There is a growing threat of peer competitors ready to challenge the U.S., and a need to maintain readiness and interoperability among NATO allies, the commander of Marine Corps Forces Europe and Africa warned Friday.
He was speaking to a gathering of allied amphibious maritime leaders at the Amphibious Leader Expeditionary Symposium held at Rand headquarters in Arlington, Virginia.
“There are peer competitors that are out there that are willing and capable to hand it to us,” said Maj. Gen. Russell A. Sanborn, the commander of Marine Corps Forces Europe and Africa. “Are we ready?”
The illegal Russian annexation of Crimea from Ukraine in 2014 has pole vaulted Russia back into the top spot of major threats to the NATO alliance. And Russia’s investment in long-range cruise missiles poses a grave challenge to U.S. and NATO maritime dominance in the Mediterranean, Baltic and Black Seas.
Paul Schwartz, an expert on the Russian military at the Center for Naval Analysis, said, “Since 2014, Russia has clearly emerged as NATO’s most significant state-based security challenge.”
To meet the challenge, the U.S. and its allies must maintain a credible deterrent threat to keep Russia in check, Sanborn said.
The European theater has 27 amphibious ships, but they don’t always act in sync. This means Russia can go after individual countries, hitting amphibious capabilities one by one, picking rivals off, Sanborn warned.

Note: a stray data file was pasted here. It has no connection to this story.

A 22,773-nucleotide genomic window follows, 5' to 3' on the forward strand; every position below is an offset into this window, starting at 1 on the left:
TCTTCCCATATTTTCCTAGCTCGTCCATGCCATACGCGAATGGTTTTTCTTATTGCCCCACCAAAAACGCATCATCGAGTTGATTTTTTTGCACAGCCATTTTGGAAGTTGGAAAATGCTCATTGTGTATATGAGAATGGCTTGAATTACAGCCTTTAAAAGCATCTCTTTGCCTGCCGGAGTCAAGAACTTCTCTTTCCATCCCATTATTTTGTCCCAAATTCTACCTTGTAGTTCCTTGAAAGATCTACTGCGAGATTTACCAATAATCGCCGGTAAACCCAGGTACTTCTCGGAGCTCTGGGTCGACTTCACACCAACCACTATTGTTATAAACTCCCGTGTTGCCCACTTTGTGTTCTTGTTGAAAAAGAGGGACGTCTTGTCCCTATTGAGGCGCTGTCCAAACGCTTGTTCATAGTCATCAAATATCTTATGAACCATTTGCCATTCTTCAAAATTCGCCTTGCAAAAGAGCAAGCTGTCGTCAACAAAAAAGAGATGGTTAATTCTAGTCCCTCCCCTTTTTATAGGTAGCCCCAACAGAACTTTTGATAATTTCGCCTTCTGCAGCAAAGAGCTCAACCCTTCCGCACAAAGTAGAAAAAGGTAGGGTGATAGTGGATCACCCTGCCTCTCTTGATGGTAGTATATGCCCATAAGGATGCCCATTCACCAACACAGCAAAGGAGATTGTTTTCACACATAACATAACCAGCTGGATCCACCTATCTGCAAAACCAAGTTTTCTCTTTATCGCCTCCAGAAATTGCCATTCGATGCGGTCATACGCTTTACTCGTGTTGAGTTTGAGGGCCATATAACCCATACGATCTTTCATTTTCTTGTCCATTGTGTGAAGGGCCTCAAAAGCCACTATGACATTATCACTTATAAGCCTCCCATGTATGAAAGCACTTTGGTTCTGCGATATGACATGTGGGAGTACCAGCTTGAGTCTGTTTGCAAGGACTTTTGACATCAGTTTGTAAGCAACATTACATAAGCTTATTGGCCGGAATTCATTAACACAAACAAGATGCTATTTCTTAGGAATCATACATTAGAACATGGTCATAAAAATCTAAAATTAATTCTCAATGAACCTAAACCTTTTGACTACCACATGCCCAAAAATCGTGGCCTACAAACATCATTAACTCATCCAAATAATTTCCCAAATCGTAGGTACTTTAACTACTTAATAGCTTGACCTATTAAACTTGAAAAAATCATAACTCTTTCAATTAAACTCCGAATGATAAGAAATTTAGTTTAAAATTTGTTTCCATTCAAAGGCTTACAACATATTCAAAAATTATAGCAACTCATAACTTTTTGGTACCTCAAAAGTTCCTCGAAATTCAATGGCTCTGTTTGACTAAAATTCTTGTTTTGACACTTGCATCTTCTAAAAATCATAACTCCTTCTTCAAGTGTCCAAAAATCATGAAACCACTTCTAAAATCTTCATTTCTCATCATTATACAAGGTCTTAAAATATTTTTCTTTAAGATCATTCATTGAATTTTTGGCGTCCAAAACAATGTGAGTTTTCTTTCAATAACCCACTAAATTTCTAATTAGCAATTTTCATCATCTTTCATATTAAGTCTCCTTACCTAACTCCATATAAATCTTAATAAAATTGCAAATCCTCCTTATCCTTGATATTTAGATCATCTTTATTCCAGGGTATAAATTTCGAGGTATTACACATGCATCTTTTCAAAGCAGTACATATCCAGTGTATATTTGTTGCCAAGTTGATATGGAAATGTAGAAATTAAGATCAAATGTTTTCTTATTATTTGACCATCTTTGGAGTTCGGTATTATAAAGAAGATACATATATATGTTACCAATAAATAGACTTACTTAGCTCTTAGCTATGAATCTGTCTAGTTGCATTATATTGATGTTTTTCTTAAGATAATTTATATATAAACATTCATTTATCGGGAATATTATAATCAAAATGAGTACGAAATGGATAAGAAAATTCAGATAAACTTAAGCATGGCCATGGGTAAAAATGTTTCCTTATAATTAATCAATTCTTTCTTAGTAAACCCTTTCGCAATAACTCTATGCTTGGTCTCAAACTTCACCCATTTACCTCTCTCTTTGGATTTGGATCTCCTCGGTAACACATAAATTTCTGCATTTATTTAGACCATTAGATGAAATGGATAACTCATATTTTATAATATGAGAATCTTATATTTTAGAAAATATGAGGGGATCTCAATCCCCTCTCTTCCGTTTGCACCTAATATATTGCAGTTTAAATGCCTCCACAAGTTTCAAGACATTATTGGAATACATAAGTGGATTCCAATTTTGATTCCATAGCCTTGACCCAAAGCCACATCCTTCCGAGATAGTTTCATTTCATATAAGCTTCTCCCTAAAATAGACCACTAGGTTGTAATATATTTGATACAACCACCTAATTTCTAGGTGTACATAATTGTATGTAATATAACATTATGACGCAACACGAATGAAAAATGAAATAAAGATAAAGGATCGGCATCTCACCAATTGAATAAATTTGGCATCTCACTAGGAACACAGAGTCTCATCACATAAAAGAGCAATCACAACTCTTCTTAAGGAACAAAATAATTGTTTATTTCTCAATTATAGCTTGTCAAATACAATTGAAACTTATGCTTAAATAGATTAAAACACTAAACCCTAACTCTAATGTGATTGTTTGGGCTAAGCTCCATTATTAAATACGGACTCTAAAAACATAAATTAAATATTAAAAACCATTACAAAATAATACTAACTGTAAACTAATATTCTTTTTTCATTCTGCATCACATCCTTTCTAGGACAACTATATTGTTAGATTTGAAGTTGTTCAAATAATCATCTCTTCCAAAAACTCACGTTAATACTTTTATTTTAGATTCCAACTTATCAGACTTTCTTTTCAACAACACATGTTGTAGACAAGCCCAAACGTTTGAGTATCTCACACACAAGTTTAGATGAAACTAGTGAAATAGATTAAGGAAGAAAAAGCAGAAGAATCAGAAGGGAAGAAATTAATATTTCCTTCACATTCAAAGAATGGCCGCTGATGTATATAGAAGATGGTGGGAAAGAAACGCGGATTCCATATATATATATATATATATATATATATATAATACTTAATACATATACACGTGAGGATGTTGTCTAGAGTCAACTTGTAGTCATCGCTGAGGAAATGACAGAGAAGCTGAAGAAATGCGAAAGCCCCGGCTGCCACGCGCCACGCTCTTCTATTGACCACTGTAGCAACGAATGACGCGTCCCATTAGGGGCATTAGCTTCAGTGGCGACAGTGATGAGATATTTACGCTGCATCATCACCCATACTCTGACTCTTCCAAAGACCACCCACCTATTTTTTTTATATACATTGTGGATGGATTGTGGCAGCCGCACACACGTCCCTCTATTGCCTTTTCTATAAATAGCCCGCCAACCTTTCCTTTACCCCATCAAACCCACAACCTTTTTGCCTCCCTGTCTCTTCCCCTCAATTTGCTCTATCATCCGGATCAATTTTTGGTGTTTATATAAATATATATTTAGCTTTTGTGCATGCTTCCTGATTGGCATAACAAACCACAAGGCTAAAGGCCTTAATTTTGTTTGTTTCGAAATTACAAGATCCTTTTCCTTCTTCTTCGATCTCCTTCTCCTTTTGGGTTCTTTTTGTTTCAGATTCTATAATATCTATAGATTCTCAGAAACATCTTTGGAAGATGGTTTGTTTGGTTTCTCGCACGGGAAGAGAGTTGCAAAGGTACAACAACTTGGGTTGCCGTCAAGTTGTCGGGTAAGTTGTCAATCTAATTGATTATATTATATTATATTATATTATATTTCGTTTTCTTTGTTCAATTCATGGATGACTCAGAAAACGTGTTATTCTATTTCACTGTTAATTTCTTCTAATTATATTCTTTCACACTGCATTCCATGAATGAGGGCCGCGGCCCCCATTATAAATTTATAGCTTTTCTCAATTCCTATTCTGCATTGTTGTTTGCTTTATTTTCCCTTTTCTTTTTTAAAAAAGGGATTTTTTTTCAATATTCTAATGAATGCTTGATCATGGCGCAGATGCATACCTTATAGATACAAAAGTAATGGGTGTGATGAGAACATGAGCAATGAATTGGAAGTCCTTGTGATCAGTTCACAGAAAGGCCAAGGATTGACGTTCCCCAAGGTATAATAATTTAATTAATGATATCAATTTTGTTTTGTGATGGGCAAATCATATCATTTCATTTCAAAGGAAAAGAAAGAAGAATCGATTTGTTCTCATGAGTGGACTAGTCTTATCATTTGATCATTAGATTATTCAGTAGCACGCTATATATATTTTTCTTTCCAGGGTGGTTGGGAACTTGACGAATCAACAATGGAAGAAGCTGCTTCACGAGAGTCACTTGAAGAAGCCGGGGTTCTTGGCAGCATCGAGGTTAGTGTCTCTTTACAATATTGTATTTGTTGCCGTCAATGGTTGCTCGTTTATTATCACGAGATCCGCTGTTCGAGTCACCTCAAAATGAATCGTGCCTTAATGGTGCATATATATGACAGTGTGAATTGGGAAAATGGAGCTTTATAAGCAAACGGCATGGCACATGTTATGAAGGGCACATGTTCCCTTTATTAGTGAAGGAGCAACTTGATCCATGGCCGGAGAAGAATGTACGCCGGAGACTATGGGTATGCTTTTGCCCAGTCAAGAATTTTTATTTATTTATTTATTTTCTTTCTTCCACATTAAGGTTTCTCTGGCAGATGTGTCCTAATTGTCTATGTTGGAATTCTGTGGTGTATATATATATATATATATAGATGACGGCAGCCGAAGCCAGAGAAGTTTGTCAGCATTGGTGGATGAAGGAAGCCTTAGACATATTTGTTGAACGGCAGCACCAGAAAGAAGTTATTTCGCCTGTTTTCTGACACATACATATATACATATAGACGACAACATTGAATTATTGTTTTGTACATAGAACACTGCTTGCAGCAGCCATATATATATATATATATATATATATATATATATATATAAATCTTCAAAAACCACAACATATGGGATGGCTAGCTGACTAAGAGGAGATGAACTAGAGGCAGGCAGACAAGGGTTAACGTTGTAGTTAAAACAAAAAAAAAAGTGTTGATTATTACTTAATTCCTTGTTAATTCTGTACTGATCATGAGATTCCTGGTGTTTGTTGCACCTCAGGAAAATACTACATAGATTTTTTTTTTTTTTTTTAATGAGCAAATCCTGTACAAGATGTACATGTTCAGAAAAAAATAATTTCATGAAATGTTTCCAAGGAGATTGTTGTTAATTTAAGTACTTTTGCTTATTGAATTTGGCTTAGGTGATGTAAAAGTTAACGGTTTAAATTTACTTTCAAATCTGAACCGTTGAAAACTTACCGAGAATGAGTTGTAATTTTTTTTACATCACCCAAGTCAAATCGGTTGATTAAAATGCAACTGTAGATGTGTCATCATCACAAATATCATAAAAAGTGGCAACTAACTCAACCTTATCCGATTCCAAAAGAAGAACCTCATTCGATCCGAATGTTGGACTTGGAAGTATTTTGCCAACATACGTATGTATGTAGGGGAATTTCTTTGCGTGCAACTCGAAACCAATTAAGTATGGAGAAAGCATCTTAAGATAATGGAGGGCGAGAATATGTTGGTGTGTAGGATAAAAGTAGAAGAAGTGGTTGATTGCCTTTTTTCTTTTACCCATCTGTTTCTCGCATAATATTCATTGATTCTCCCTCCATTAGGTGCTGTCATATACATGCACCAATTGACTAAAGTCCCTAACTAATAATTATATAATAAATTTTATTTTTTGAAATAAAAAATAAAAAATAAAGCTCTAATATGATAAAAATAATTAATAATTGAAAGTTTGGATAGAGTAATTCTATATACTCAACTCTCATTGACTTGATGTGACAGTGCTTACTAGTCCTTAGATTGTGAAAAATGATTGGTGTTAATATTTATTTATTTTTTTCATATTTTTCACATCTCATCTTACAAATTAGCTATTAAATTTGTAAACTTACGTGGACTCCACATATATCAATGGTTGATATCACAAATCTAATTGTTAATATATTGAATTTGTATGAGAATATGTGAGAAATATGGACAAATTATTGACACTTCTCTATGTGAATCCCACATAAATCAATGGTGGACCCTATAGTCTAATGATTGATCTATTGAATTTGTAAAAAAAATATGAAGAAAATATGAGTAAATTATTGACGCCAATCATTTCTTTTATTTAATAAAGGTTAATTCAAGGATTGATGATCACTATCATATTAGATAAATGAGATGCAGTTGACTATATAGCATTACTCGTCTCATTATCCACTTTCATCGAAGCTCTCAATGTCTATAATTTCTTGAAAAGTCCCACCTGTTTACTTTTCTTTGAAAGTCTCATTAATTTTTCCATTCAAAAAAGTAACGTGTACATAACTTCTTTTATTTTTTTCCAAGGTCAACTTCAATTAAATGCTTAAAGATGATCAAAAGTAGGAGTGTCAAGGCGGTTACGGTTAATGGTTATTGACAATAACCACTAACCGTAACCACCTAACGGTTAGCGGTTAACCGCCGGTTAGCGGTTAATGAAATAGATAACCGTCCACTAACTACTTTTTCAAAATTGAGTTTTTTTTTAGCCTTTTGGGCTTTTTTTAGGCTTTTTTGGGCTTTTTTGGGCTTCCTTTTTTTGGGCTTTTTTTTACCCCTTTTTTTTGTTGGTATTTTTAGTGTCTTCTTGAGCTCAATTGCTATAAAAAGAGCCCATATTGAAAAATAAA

“We are a gang,” he said of the NATO alliance. “If you mess with one of us, our treaty says if you mess with one, you mess with all.”
The combined effort of Europe’s amphibious ships in the region is a force “that we can all bring to bear,” he said. “Think about the power of being able to do that.”
“Just having the capability is a deterrent.”
The U.S. has spent the past 17 years engaged in low-tech conflicts and conducting operations in relatively easily accessible permissive environments. The challenges America faces in the future will not be so easy. The unabating conflicts have also sapped resources and placed a strain on U.S. readiness.
There’s a myth that “America has the biggest budget,” and that it can do anything that it wants unilaterally, Sanborn said. “That is not reality ― nobody can do it alone.”
Russian provocations over the past several years have NATO and the U.S. on edge as the powerful alliance watches Russia making major geopolitical and strategic movements that threaten European and NATO hegemony in the region.
Russia’s thawing of relations with Egypt has given the Kremlin a foothold into North Africa, where it has propped up rogue Libyan general Khalifa Haftar’s efforts to destabilize the UN- and U.S-backed Government of National Accord.
Moreover, the annexation of Crimea “fundamentally altered the balance of power in the Black Sea in Russia’s favor,” Schwartz said.
And Russia’s intervention in Syria has made it into a “major geopolitical player in the Middle East,” he said.
“Are we ready as a partner, as a coalition, as a gang, to go after that?”